Taissa Farmiga

The Nun

nun

A young nun kills herself in a remote Romanian castle. The Vatican sends a troubled priest and a young nun who has yet to take her final vows to investigate. Their search leads them down a dark path. The pair realize an ancient evil is trying to escape and it is up to them to stop it.

This latest installment in The Conjuring universe is written by Gary Dauberman (Annabelle: Creation) and directed by Corin Hardy (The Hallow).  The film has a very dark and ominous tone. It creates a great gothic atmosphere that lends itself to the ancient Romanian castle. The plot is, for the most part, very simple. The ancient castle holds an evil that the nuns have been able to hold off over the years, but now it threatens to escape. That entity is the character Conjuring fans will remember as Valak. The film has some pretty frightening moments and Valak is not someone you would want to run into in an ancient Romanian castle.

Sadly, there are many flaws in this film as well. One that many fans will likely notice is how little Valak is actually in the film. There are many faceless nuns haunting the halls, but it isn’t really until the climax of the film that Valak becomes a prominent figure. The film also seems to lack any true direction. Other than trying to find out why the nun killed herself and stopping the evil entity, there are only a couple half-realized plot points. The story touches on the priest’s tragic past performing an exorcism, but then only uses that as a mechanism to include more scares in the film. The young nun accompanying him had visions when she was young, yet those visions don’t have much relevancy to the plot. What’s even more disappointing is how the filmmakers connected The Nun to The Conjuring films. Without giving anything away, there was a simple and more obvious way to connect the characters and the films. Yet, for some reason the filmmakers went for a route that was more forced and felt out of place with the rest of the film. There are also aspects of the climax that seem to be derivative of Demon Knight. Again, since I don’t want to reveal any spoilers, I won’t get into specifics, but those who have seen Demon Knight will see what I mean.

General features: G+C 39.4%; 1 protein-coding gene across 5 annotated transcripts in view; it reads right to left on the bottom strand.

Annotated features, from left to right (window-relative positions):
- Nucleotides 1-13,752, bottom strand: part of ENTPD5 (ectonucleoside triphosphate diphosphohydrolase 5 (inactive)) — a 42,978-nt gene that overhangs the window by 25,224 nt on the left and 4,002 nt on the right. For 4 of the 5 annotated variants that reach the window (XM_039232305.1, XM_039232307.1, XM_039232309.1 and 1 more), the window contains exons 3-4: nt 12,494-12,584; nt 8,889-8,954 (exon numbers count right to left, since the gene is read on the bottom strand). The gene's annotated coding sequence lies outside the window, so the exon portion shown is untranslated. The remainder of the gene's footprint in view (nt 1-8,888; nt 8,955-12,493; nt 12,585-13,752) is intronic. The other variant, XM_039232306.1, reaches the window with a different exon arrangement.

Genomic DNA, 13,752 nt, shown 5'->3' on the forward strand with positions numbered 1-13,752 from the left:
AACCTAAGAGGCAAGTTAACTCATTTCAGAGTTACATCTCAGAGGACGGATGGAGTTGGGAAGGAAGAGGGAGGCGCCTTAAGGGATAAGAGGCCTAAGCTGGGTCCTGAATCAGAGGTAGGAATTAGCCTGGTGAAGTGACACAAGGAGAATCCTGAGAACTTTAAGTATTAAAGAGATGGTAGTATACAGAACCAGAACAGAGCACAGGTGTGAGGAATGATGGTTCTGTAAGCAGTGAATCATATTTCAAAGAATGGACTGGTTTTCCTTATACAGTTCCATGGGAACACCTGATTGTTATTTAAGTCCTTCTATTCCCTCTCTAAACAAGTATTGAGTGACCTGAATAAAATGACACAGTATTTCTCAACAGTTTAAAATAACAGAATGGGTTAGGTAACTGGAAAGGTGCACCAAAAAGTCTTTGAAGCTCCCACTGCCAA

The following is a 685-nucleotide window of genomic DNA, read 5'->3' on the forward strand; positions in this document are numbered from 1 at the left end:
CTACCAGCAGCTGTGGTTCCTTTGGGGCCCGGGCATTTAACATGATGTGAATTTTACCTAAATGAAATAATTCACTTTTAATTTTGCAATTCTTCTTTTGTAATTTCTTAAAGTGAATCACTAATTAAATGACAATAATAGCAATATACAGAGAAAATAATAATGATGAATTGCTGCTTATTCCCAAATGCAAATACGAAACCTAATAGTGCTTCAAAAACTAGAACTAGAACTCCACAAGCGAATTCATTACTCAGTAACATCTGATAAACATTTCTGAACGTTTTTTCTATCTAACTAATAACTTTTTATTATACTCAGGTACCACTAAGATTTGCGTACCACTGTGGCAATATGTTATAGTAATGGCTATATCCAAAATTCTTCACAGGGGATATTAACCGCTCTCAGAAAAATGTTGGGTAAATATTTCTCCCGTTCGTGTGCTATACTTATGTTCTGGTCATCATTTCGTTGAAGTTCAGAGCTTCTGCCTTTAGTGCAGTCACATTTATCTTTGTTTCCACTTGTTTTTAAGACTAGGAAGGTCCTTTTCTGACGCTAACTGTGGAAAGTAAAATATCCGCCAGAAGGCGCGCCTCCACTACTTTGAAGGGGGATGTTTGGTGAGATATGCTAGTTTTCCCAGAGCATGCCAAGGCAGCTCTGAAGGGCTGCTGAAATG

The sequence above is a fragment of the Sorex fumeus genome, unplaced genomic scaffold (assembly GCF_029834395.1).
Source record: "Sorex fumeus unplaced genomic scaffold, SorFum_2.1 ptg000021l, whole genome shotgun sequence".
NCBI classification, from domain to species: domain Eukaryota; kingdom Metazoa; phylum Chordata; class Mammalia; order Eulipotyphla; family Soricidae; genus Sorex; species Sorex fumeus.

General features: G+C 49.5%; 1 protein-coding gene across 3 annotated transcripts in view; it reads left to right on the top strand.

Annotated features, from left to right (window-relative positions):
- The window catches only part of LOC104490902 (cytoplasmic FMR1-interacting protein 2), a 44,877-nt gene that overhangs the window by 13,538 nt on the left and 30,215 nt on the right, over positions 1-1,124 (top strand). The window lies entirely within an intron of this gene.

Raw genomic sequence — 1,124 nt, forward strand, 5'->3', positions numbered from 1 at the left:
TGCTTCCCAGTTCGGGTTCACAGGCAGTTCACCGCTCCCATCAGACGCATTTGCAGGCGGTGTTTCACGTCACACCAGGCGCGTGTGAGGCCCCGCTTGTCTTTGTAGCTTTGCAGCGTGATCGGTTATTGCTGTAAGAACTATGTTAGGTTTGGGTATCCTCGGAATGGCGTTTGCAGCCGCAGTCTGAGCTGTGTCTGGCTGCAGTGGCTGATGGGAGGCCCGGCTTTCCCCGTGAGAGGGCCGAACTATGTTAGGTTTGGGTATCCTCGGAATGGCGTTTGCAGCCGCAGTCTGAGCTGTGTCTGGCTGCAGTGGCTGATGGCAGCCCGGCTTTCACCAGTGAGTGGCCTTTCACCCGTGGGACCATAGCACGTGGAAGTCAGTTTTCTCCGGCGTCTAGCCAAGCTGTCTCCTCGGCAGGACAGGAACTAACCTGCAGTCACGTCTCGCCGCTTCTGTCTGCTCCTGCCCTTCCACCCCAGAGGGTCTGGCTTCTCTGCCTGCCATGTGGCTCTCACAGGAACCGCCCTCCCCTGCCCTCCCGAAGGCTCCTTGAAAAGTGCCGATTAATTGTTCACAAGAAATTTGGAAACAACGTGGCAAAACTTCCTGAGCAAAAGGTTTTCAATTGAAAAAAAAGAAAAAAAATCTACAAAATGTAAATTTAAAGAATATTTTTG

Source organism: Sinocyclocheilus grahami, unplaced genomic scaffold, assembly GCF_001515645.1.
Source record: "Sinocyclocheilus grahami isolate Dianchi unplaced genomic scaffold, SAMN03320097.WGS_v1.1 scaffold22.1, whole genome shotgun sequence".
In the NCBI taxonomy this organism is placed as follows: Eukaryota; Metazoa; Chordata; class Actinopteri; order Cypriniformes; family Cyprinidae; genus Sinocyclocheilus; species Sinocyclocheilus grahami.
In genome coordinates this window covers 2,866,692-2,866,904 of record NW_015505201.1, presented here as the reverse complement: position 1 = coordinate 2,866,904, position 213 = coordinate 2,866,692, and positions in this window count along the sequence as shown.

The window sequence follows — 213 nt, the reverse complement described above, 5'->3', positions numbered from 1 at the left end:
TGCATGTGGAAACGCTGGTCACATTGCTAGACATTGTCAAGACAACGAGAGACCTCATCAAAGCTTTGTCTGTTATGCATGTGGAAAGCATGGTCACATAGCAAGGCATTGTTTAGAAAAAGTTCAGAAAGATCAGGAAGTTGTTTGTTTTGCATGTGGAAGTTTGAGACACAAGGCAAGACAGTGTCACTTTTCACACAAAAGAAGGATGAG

While the characters may not be fully fleshed out, the performances are still quite good. Taissa Farmiga (The Final Girls, Anna) stars as Sister Irene. Sister Irene is a different kind of nun than audiences are used to seeing. She asks questions, yet she is very devout in her faith. Her visions seem to be an important part of who she is as a person and why she chose to become a nun, yet they are really only mentioned in passing. Luckily, Farmiga acts beyond what she was given in the script to still allow audiences to connect to the character. Demián Bichir (The Hateful Eight, Savages) also gives a compelling performance as Father Burke. Similar to Sister Irene’s story, Father Burke discusses how he lost an innocent during an exorcism. This seems like it is a large part of his character, yet this part of his past ends up just being used as a way to scare audiences. Bichir does what he can, making me wish I could know more about his character. Then there is Jonas Bloquet (Elle, Valerian and the City of a Thousand Planets) as Frenchie. He is clearly meant to be comedic relief throughout the film, and Bloquet definitely is funny, yet the humor does not fit with the overall tone of the film. Frenchie is an entertaining character, but he feels pigeonholed into the film. A great cast is clearly underutilized, yet they did as much as they could with the material they were given.